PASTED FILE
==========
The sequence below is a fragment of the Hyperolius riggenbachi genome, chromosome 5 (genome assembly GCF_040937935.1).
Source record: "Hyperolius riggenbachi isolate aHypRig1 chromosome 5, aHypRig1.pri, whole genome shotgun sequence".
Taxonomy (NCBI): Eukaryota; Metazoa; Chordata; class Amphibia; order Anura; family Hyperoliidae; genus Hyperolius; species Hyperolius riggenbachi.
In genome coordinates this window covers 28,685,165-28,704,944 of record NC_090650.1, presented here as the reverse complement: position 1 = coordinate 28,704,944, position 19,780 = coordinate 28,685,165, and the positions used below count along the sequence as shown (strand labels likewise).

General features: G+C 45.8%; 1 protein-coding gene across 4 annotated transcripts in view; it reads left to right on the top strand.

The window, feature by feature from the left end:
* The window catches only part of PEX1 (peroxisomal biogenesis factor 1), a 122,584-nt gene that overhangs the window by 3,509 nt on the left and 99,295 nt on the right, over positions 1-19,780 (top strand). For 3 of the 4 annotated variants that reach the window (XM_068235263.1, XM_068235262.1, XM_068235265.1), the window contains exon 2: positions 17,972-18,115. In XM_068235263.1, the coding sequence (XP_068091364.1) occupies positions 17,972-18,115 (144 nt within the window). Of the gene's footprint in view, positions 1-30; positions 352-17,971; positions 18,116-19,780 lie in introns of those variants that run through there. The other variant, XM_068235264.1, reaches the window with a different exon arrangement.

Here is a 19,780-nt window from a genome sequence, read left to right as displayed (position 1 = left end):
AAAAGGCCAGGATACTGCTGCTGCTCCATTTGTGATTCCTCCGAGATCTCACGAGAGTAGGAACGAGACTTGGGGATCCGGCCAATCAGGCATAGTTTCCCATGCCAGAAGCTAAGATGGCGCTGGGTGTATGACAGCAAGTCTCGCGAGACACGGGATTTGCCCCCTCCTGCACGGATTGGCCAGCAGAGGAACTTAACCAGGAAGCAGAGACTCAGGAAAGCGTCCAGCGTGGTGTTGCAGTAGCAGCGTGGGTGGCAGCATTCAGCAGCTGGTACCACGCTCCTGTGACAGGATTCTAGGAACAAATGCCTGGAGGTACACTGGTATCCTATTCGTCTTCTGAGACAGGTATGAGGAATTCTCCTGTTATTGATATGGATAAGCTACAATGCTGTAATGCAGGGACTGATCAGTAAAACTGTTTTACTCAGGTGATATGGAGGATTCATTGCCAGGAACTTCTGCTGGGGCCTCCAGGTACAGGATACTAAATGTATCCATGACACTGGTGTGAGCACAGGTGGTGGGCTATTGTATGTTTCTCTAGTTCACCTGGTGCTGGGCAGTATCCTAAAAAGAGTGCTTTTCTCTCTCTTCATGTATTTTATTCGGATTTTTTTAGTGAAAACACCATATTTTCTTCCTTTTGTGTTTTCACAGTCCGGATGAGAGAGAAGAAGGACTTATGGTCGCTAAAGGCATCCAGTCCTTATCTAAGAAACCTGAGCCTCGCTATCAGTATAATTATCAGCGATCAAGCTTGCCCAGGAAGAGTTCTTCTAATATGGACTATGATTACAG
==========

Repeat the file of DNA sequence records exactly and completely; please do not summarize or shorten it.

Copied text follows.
The sequence below is a fragment of the Hyperolius riggenbachi genome, chromosome 5 (genome assembly GCF_040937935.1).
Source record: "Hyperolius riggenbachi isolate aHypRig1 chromosome 5, aHypRig1.pri, whole genome shotgun sequence".
Taxonomy (NCBI): Eukaryota; Metazoa; Chordata; class Amphibia; order Anura; family Hyperoliidae; genus Hyperolius; species Hyperolius riggenbachi.
In genome coordinates this window covers 28,685,165-28,704,944 of record NC_090650.1, presented here as the reverse complement: position 1 = coordinate 28,704,944, position 19,780 = coordinate 28,685,165, and the positions used below count along the sequence as shown (strand labels likewise).

General features: G+C 45.8%; 1 protein-coding gene across 4 annotated transcripts in view; it reads left to right on the top strand.

The window, feature by feature from the left end:
* The window catches only part of PEX1 (peroxisomal biogenesis factor 1), a 122,584-nt gene that overhangs the window by 3,509 nt on the left and 99,295 nt on the right, over positions 1-19,780 (top strand). For 3 of the 4 annotated variants that reach the window (XM_068235263.1, XM_068235262.1, XM_068235265.1), the window contains exon 2: positions 17,972-18,115. In XM_068235263.1, the coding sequence (XP_068091364.1) occupies positions 17,972-18,115 (144 nt within the window). Of the gene's footprint in view, positions 1-30; positions 352-17,971; positions 18,116-19,780 lie in introns of those variants that run through there. The other variant, XM_068235264.1, reaches the window with a different exon arrangement.

Here is a 19,780-nt window from a genome sequence, read left to right as displayed (position 1 = left end):
AAAAGGCCAGGATACTGCTGCTGCTCCATTTGTGATTCCTCCGAGATCTCACGAGAGTAGGAACGAGACTTGGGGATCCGGCCAATCAGGCATAGTTTCCCATGCCAGAAGCTAAGATGGCGCTGGGTGTATGACAGCAAGTCTCGCGAGACACGGGATTTGCCCCCTCCTGCACGGATTGGCCAGCAGAGGAACTTAACCAGGAAGCAGAGACTCAGGAAAGCGTCCAGCGTGGTGTTGCAGTAGCAGCGTGGGTGGCAGCATTCAGCAGCTGGTACCACGCTCCTGTGACAGGATTCTAGGAACAAATGCCTGGAGGTACACTGGTATCCTATTCGTCTTCTGAGACAGGTATGAGGAATTCTCCTGTTATTGATATGGATAAGCTACAATGCTGTAATGCAGGGACTGATCAGTAAAACTGTTTTACTCAGGTGATATGGAGGATTCATTGCCAGGAACTTCTGCTGGGGCCTCCAGGTACAGGATACTAAATGTATCCATGACACTGGTGTGAGCACAGGTGGTGGGCTATTGTATGTTTCTCTAGTTCACCTGGTGCTGGGCAGTATCCTAAAAAGAGTGCTTTTCTCTCTCTTCATGTATTTTATTCGGATTTTTTTAGTGAAAACACCATATTTTCTTCCTTTTGTGTTTTCACAGTCCGGATGAGAGAGAAGAAGGACTTATGGTCGCTAAAGGCATCCAGTCCTTATCTAAGAAACCTGAGCCTCGCTATCAGTATAATTATCAGCGATCAAGCTTGCCCAGGAAGAGTTCTTCTAATATGGACTATGATTACAG